Tim Harford may be best known as the Undercover Economist, but his latest book ventures far outside the realm of straight economics, into technology, business, culture, and politics. In Messy: How to Be Creative and Resilient in a Tidy-Minded World, Harford looks at how chaos and messiness actually can be beneficial, from creating great music to winning an election. Messy was published in October, but in one eerily prescient chapter, Harford focusses on Donald Trump, analysing his ability  in the presidential campaign to create confusion and disorient his opponents. Now, five weeks into Trump’s presidency, that analysis seems more relevant than ever. I caught up with Harford to find out how his theories about winning by manufacturing chaos could help us understand what’s been going on in the White House.

In Messy, you  have a chapter on “winning”, in which you discuss the military concept of “OODA loops”. Can you explain what “getting inside an enemy’s OODA loop” means, and how Donald Trump used that tactic during the primaries?

The OODA loop is a piece of military jargon coined by a brilliant pilot and tactician, John Boyd. Boyd was always a bit of an insurgent himself inside the US military, but was also a highly influential thinker. Dick Cheney was one of many of Boyd’s admirers, and the “Desert Storm” operation in 1991 in the Gulf War is one military operation that was inspired by Boyd’s thinking.

So what does “OODA” mean? It stands for Observe-Orient-Decide-Act. There’s a lot to the idea – Boyd used to give five hour lectures on the subject – but it describes the process of gathering new information in a rapidly-changing world.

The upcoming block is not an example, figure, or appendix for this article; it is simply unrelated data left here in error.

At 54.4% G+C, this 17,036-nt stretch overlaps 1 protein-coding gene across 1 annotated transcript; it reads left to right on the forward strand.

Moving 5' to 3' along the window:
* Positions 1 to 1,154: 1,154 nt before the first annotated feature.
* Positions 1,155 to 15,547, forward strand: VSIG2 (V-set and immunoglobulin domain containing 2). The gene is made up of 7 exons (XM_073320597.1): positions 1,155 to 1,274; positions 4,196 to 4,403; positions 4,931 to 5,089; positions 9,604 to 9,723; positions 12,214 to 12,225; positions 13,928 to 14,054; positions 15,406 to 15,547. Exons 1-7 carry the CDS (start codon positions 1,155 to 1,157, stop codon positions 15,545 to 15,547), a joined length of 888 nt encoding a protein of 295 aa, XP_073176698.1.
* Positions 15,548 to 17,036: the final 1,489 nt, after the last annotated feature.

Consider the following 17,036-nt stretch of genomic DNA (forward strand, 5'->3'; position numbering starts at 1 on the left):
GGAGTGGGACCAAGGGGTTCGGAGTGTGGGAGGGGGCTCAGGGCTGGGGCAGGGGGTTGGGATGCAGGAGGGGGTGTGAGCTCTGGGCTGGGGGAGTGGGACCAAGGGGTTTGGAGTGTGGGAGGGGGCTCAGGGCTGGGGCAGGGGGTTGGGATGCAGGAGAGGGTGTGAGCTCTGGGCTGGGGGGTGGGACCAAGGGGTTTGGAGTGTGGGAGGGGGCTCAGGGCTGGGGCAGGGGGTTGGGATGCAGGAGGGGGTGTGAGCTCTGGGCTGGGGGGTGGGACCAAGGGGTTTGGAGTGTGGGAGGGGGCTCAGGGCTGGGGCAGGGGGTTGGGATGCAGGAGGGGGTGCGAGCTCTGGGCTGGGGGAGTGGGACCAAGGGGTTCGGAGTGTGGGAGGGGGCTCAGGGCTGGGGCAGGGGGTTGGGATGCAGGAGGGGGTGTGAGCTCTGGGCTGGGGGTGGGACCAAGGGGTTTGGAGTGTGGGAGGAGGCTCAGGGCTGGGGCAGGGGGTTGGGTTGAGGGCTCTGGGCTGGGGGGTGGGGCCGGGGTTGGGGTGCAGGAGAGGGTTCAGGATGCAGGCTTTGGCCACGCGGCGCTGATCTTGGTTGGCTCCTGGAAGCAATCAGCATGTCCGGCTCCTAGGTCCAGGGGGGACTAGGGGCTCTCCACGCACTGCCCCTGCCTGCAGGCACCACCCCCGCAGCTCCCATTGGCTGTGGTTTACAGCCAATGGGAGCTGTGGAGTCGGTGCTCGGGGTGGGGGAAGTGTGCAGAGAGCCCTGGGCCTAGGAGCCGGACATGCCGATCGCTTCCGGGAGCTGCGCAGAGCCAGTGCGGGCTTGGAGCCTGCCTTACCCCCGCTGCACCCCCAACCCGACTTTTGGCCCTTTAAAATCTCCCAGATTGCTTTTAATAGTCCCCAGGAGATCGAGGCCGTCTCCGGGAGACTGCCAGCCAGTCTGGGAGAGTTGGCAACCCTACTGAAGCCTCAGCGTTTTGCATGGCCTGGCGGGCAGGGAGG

One of Boyd’s key insights is that you can gain a big advantage if you can disorient your opponent, and keep disorienting them. You can do that through ambiguity, by raising apparent contradictions, or by rapid movement. If your tactics are so confusing that your opponent keeps having to stop and reorient himself, again and again and again, you’re “inside their OODA loop”.

And Donald Trump’s election campaign – particularly the primaries, where he absolutely dominated against much better-established, better-funded and more experienced opponents – was a masterclass in getting inside the OODA loop. He made the primary campaign all about him and sucked the oxygen away from all of his rivals. They just couldn’t make headlines, and couldn’t respond quickly enough to what he was doing.

Since Trump’s victory, we’ve seen one disorienting announcement after another – from his reaction to reports of Russian interference in the election, to the misinformation handed out to the press about the inauguration crowd size, to the travel ban. To what extent do you think this is an extension of the “messy” tactic, creating chaos to prevent the opposition from adequately responding?

I think it’s very much a continuation of the same tactic. I’m not sure it will continue to work, but he’s trying. One problem for Trump is that the tactic is designed to work by disorienting your enemy. But Trump doesn’t have a clear enemy any more – Jeb Bush and Marco Rubio have gone; Hillary Clinton has gone. Now he’s trying to create new enemies, such as the mainstream media or the judiciary, but that’s a very difficult kind of fight. Judges don’t have to beat Trump in an election, so they aren’t necessarily disadvantaged if they don’t rise to his bait.